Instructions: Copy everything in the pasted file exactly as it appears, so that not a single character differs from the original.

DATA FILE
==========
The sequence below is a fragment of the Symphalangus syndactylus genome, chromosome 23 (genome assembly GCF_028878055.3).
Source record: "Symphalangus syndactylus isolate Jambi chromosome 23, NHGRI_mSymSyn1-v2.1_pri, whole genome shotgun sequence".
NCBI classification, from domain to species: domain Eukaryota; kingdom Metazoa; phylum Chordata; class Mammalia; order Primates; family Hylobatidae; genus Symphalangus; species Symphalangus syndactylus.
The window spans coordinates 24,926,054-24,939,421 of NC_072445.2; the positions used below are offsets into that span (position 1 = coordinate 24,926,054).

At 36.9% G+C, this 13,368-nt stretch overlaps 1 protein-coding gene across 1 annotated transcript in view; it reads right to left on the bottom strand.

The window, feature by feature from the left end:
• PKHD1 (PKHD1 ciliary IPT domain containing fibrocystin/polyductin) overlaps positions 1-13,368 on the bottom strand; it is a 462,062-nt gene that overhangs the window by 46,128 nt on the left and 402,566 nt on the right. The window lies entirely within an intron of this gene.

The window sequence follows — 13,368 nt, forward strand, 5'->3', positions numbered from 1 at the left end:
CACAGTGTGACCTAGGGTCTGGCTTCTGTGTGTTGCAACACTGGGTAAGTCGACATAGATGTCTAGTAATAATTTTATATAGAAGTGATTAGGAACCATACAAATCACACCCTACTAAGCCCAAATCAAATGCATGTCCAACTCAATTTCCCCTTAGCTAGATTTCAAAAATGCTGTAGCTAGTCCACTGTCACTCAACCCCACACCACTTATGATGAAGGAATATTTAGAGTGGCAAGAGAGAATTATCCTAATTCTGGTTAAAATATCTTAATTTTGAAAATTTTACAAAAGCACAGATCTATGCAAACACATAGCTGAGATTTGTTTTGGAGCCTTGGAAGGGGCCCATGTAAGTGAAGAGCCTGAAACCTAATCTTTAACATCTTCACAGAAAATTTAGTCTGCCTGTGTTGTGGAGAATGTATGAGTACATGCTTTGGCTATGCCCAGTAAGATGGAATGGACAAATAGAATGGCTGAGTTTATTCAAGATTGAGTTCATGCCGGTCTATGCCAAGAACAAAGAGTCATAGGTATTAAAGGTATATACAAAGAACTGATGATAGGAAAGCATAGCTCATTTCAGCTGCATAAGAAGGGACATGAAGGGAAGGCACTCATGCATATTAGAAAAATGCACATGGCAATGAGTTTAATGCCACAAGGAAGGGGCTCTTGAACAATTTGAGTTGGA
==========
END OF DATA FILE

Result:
The sequence below is a fragment of the Symphalangus syndactylus genome, chromosome 23 (genome assembly GCF_028878055.3).
Source record: "Symphalangus syndactylus isolate Jambi chromosome 23, NHGRI_mSymSyn1-v2.1_pri, whole genome shotgun sequence".
NCBI classification, from domain to species: domain Eukaryota; kingdom Metazoa; phylum Chordata; class Mammalia; order Primates; family Hylobatidae; genus Symphalangus; species Symphalangus syndactylus.
The window spans coordinates 24,926,054-24,939,421 of NC_072445.2; the positions used below are offsets into that span (position 1 = coordinate 24,926,054).

At 36.9% G+C, this 13,368-nt stretch overlaps 1 protein-coding gene across 1 annotated transcript in view; it reads right to left on the bottom strand.

The window, feature by feature from the left end:
• PKHD1 (PKHD1 ciliary IPT domain containing fibrocystin/polyductin) overlaps positions 1-13,368 on the bottom strand; it is a 462,062-nt gene that overhangs the window by 46,128 nt on the left and 402,566 nt on the right. The window lies entirely within an intron of this gene.

The window sequence follows — 13,368 nt, forward strand, 5'->3', positions numbered from 1 at the left end:
CACAGTGTGACCTAGGGTCTGGCTTCTGTGTGTTGCAACACTGGGTAAGTCGACATAGATGTCTAGTAATAATTTTATATAGAAGTGATTAGGAACCATACAAATCACACCCTACTAAGCCCAAATCAAATGCATGTCCAACTCAATTTCCCCTTAGCTAGATTTCAAAAATGCTGTAGCTAGTCCACTGTCACTCAACCCCACACCACTTATGATGAAGGAATATTTAGAGTGGCAAGAGAGAATTATCCTAATTCTGGTTAAAATATCTTAATTTTGAAAATTTTACAAAAGCACAGATCTATGCAAACACATAGCTGAGATTTGTTTTGGAGCCTTGGAAGGGGCCCATGTAAGTGAAGAGCCTGAAACCTAATCTTTAACATCTTCACAGAAAATTTAGTCTGCCTGTGTTGTGGAGAATGTATGAGTACATGCTTTGGCTATGCCCAGTAAGATGGAATGGACAAATAGAATGGCTGAGTTTATTCAAGATTGAGTTCATGCCGGTCTATGCCAAGAACAAAGAGTCATAGGTATTAAAGGTATATACAAAGAACTGATGATAGGAAAGCATAGCTCATTTCAGCTGCATAAGAAGGGACATGAAGGGAAGGCACTCATGCATATTAGAAAAATGCACATGGCAATGAGTTTAATGCCACAAGGAAGGGGCTCTTGAACAATTTGAGTTGGA